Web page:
Exactly on May 12, 2017, the WannaCry ransomware attack occurred. The attack, carried out as a result of a vulnerability called ‘EternalBlue’ that exploits outdated systems, caused unprecedented destruction by encrypting data and demanding ransom.
In England, the National Health Service (NHS) came to a standstill, surgeries could not be performed. The telecom sector in Spain paused, automotive companies in France suspended their production, the systems of global logistics companies were disrupted.
2 years after the attack…
When we look at the whole world today, 24 months after the WannaCry attack, we see that healthcare systems continue to digitize rapidly in Europe, America and the Asia Pacific region. From general practical diagnostics provided free of charge via video call in parts of the UK, to AI-based oncological analysis scans in the US; This is evident in many examples, ranging from digital therapy in Austria and Germany to the 3D printing of certain limbs, and even the mass digitization of medical records in Estonia.
Medical records more valuable than credit card numbers
According to antivirus and internet security company ESET, although these advances have facilitated access to healthcare, resulting in more positive outcomes for patients, they are also at risk of malicious attack, like any digital system. The gravity of the situation is understandable, given that medical records are worth 10 times more on the black market than credit card numbers. We know that malicious actors are after medical identities for their personal gain. Therefore, it is more important than ever that we all take the necessary steps to protect our personal digital equipment and the systems in which they operate.
Claim your security
As WannaCry is erased from memory, the public’s belief that the risks to health systems have disappeared may become stronger, but we need everyone to claim their own digital identity. ESET sees in full detail that this risk is very real, as a result of hundreds of millions of attempts that it detects and blocks every day. This two-year anniversary, which puts the lives of thousands of people at risk, once again reminds us how important it is to protect our digital health.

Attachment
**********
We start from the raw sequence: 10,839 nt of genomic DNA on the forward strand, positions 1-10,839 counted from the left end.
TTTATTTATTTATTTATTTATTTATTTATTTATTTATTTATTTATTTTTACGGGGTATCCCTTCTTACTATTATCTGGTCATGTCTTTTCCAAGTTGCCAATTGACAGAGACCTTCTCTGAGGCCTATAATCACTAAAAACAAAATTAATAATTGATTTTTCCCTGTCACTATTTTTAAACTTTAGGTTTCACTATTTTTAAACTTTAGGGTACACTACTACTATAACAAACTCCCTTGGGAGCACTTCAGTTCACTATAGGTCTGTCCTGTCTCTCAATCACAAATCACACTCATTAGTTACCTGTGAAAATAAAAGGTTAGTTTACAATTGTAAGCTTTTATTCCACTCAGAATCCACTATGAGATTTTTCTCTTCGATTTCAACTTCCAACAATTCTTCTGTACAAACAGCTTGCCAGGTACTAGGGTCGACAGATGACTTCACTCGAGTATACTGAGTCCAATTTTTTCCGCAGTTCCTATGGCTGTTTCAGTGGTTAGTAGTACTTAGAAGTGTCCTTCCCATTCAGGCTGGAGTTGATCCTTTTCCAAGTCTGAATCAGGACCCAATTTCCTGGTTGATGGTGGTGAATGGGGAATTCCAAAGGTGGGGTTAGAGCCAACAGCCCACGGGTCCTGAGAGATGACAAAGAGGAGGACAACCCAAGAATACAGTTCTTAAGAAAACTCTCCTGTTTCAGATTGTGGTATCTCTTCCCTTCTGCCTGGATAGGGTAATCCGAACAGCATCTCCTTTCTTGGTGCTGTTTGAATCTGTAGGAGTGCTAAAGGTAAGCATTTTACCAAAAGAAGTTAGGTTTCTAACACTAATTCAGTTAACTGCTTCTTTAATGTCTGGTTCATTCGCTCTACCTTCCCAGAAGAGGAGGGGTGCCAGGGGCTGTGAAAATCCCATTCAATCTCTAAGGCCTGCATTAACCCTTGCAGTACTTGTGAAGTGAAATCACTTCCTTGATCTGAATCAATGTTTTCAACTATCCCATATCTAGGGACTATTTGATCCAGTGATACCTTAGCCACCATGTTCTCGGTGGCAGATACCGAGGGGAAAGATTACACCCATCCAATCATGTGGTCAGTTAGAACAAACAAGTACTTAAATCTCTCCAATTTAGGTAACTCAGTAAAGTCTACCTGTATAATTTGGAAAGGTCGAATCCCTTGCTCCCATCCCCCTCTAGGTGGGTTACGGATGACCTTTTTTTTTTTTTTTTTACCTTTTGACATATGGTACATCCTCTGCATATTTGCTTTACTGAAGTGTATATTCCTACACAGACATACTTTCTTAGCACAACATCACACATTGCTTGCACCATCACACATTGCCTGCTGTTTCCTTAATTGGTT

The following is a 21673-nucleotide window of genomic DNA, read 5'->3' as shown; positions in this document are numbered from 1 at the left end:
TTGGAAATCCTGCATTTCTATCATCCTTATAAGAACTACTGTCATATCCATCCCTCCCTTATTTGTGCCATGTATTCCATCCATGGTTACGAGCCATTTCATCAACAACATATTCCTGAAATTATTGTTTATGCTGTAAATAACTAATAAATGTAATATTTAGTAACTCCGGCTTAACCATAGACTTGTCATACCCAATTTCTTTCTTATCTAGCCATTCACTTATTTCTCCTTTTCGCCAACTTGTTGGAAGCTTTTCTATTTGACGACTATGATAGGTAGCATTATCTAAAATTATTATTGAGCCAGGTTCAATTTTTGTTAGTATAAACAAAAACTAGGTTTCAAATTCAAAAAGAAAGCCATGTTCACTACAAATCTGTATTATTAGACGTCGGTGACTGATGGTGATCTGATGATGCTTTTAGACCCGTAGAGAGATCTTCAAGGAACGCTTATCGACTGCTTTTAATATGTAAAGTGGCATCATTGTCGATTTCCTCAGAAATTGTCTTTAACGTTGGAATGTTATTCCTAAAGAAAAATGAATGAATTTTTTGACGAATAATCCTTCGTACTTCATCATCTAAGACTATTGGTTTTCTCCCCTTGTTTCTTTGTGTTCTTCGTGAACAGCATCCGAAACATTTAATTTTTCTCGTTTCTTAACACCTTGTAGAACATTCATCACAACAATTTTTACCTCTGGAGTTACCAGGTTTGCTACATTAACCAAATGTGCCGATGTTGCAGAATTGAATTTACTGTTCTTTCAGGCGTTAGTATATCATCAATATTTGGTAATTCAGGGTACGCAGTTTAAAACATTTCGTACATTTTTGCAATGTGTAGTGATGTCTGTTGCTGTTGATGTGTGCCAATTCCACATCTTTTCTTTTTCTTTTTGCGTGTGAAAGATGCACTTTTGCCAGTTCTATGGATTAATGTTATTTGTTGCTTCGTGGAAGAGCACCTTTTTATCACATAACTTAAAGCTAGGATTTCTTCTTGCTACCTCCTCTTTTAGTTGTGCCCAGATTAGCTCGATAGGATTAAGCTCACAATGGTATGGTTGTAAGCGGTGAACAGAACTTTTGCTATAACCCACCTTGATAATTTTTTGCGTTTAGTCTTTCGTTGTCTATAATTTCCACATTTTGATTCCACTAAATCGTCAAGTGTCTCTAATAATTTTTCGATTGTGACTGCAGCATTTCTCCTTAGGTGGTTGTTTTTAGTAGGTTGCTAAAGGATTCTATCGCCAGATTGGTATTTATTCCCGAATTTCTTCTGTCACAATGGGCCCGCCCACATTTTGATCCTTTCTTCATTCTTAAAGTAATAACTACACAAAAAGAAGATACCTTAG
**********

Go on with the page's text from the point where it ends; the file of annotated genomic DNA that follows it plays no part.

ESET users not affected by the attack
ESET users were protected when the WannaCry attack occurred. ESET’s award-winning cybersecurity researchers, with information gathered from over 100 million endpoints protected every day; They analyze data from collaborations with Interpol, the FBI, and other international security forces. ESET technology blocked the WannaCry malware at entry level, preventing its spread.
What to do?
Recalling WannaCry, ESET researchers made the following recommendations for a safe digital life:
- Install the latest Windows operating system updates and patches.
- Use up-to-date and proactive security software.
- Do not immediately open attachments in emails from people you do not know. In addition, we recommend that you do not open an attachment in an e-mail from someone you know and trust, which you did not expect and did not request.
- Arrange your passwords as strong with numbers and letters and do not use the same password on other accounts.
- Back up your data regularly. Backup, in case of infection; will allow you to restore your data. Eliminate the risk of corrupting your backups by not leaving the external storage devices on which you store your backups connected to computers.
- If you are an ESET user, make sure the product’s current ESET Live Grid feature is active.